Subaru 360
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Year: 1969
Class: Kei Car
Type: ?
Country: Japan `````````````````````````````````` Host: GT2 & GT4
Price as tested: $6,970 (GT2 used lot)
Length: 117.9" // Width; 51.1" // Height: 52.6"
Wheelbase: 70.9"
Ground Clearance: 5.9"
Track: N/A
Weight: 936 lbs.
Suspension: N/A
Tires: N/A
Engine: 356 cc 2-stroke inline 2
Aspiration: normal
Compression Ratio: 6.7:1
Valves / Cylinder: ?
Tested Horses: 35 @ 7,400 rpms
Tested Torque: 27 @ 5,500 rpms

Lbs. per HP: 26.74
Hp per Liter:
Layout: Rear Engine / Rear Drive
Transmission: 4-speed manual
Brakes: ?

*GT2 testing below
0-60 mph: 51.4 seconds
0-100: N/A
ľ Mile: 37.955 @ 47 mph
1 KM: 1:01.025 @ 64 mph
Test Track time: 3 minutes, 28.046 seconds
Top Speed: 88.43 @ 6,600 rpms (3rd gear)



------------------EXTERIOR / HISTORY------------------------

Yes... the Subaru 360! I've never seen one, never even heard of one, but it's true that they exist. Like the GT2 Subaru dealer says: the 360 was exported in hopes of conquering the American public. Starting in 1958, somebody had the bright idea to market this VW Beetle knock-off, and actually thought it would make sales, even though the car can barely move. Perhaps in some third-world countries the Subaru 360 was a welcome alternative to the family yak, but overall it was not a sales success. Its main marketing points (from a sales perspective) was that it got 66 mpg (beating any modern-day Toyota Prius), and could seat four adults. This being said, the 360 has the mileage, but certainly nowhere near the prowess of a Prius.

...For anyone interested in more info: there are some homemade websites out there made by folks who are in the midst of restoring 360s, believe it or not. Just do an internet search (I'm too lazy).

The 360 suffered poor sales in America, but was used as transportation by some American state parks, perhaps helping Subaru early-on with its rural reputation. Despite this, the 360 was quickly deemed "not acceptable" by Consumer Reports in 1969; though the car wouldn't have gained any headway in sales, even without this negative endorsement.
As far as weight goes: the 360 has an advantage: it's already light! So removing weight won't be a priority. I got all 3 reductions anyways in GT2, and can say this is completely unnecessary. Not something to embark upon unless the buyer is curious, eccentric, or credit-rich. Class 3 reduction costs about $20,000 in GT2, yet only removes 27 pounds! Class 2 costs whatever it costs (@ 5,000), and only removes 29. Somebody just pocketed some serious credits, dude.
This oddity is also a rarity--it only shows up once in a while in the used car lot of either GT2 or GT4, but it happens to be super-affordable when it does. You'll need to hunt for it in either game, unfortunately; as there are actual Subaru 360 events to finish in either game. The graphix and detail (GT2) look as good as they possibly can on the PS1 system, and guess what?, we can actually race this car!...with a bit of money invested, of course.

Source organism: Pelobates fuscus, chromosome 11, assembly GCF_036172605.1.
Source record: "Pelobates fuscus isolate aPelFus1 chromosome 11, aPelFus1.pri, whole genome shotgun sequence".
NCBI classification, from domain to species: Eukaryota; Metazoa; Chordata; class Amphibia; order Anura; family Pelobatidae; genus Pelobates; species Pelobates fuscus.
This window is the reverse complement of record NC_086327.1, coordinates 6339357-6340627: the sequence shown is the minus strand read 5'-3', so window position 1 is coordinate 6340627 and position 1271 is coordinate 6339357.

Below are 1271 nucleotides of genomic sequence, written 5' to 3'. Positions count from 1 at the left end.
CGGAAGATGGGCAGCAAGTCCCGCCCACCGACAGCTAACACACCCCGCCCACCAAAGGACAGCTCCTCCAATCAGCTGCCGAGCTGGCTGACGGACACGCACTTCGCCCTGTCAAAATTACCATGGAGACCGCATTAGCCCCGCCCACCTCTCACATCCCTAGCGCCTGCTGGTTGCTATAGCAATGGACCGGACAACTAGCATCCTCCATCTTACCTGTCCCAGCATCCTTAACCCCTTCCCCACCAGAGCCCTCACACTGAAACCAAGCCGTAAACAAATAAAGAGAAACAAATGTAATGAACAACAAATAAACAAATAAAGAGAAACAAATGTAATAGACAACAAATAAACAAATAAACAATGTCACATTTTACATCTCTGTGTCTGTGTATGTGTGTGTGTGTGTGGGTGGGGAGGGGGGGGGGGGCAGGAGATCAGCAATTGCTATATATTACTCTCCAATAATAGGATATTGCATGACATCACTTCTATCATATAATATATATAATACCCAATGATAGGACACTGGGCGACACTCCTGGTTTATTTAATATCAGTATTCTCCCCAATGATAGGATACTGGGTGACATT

This Subaru seems to come in a handful of colors, detailing is as good as it gets. GT2 features some 360 cars produced in 1969 before the model-line died its inevitable death, while GT4 features some of the earliest and weakest models from 1958, which have a different body-style. These can only be bought in yellow or white.

So for all you folks wondering why Polyphony Digital included the New Beetle in GT2 and neglected the old one, this is as close as you're gonna get! In GT4, it is possible to race an MK1 Beetle against a Subaru 360 and other slugs like the CitroŽn 2CV and Fiat 500R. is possible...I didn't say it's RECOMMENDED!

-----------------ENGINE / DRIVETRAIN----------------------

Did you bring your boots? You should, they'll be of some help as you mash the accelerator down for almost the entire race. This can truely be the story of "The Little Car That Could" if you manage to follow some advice I've outlined below.
• First tip: once you've got it going, try as little as possible to use brakes! Here's why:
The 360's 2-cylinder, 2 stroke engine is air-cooled, just like the VW Beetle's motor. It is just amazing anyone would even think to put something so mooshy in a car produced well into the '60s....didn't such engines thrive and die with the Model T era?? Egh. We have hardly any torque. My nephew has a hamster cage...I swear "Buggles" can probly muster more torque than a Subaru 360 powerplant.
Anyways, as I was saying about those boots. It's the start of the race, you're now stomping the gas, and nothing seems to be happening. The car will sit for several seconds while the clutch tries to engage. If you're starting a race and space the intro, you'll be stuck for ABOUT TEN SECONDS WAITING FOR THE DANG THING TO MOVE!!! .... while other cars fly off. This is not a joke...I mean it...TEN ENTIRE SECONDS!!! Even after the 360 has a turbo added (and there are 2 levels available in GT2, amazingly), it will still have an awkwardly slow range of power below 3 to 4,000 rpms. But the good news: if you've got the turbo, you can actually have some success with this silly car.